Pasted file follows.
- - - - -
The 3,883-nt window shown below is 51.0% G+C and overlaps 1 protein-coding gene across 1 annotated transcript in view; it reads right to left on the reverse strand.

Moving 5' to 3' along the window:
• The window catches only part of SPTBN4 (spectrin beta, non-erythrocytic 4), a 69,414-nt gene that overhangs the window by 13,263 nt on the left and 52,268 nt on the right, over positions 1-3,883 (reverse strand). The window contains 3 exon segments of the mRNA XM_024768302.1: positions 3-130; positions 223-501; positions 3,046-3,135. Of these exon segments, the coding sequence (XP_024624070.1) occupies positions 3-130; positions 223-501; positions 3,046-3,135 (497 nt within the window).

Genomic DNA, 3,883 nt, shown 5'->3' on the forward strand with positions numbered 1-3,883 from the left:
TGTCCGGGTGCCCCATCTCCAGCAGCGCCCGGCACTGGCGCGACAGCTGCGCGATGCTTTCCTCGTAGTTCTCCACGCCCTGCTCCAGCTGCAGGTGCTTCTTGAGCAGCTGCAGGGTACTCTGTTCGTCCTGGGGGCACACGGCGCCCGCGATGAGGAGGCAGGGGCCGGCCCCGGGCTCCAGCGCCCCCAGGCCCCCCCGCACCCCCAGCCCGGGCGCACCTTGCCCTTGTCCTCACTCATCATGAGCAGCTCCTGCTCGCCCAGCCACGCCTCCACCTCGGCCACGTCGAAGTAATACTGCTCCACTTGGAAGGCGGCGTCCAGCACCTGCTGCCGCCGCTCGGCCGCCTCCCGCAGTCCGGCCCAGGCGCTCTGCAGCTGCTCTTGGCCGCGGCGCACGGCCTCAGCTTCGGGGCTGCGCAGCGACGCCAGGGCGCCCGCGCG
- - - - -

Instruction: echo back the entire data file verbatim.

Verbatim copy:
The 3,883-nt window shown below is 51.0% G+C and overlaps 1 protein-coding gene across 1 annotated transcript in view; it reads right to left on the reverse strand.

Moving 5' to 3' along the window:
• The window catches only part of SPTBN4 (spectrin beta, non-erythrocytic 4), a 69,414-nt gene that overhangs the window by 13,263 nt on the left and 52,268 nt on the right, over positions 1-3,883 (reverse strand). The window contains 3 exon segments of the mRNA XM_024768302.1: positions 3-130; positions 223-501; positions 3,046-3,135. Of these exon segments, the coding sequence (XP_024624070.1) occupies positions 3-130; positions 223-501; positions 3,046-3,135 (497 nt within the window).

Genomic DNA, 3,883 nt, shown 5'->3' on the forward strand with positions numbered 1-3,883 from the left:
TGTCCGGGTGCCCCATCTCCAGCAGCGCCCGGCACTGGCGCGACAGCTGCGCGATGCTTTCCTCGTAGTTCTCCACGCCCTGCTCCAGCTGCAGGTGCTTCTTGAGCAGCTGCAGGGTACTCTGTTCGTCCTGGGGGCACACGGCGCCCGCGATGAGGAGGCAGGGGCCGGCCCCGGGCTCCAGCGCCCCCAGGCCCCCCCGCACCCCCAGCCCGGGCGCACCTTGCCCTTGTCCTCACTCATCATGAGCAGCTCCTGCTCGCCCAGCCACGCCTCCACCTCGGCCACGTCGAAGTAATACTGCTCCACTTGGAAGGCGGCGTCCAGCACCTGCTGCCGCCGCTCGGCCGCCTCCCGCAGTCCGGCCCAGGCGCTCTGCAGCTGCTCTTGGCCGCGGCGCACGGCCTCAGCTTCGGGGCTGCGCAGCGACGCCAGGGCGCCCGCGCG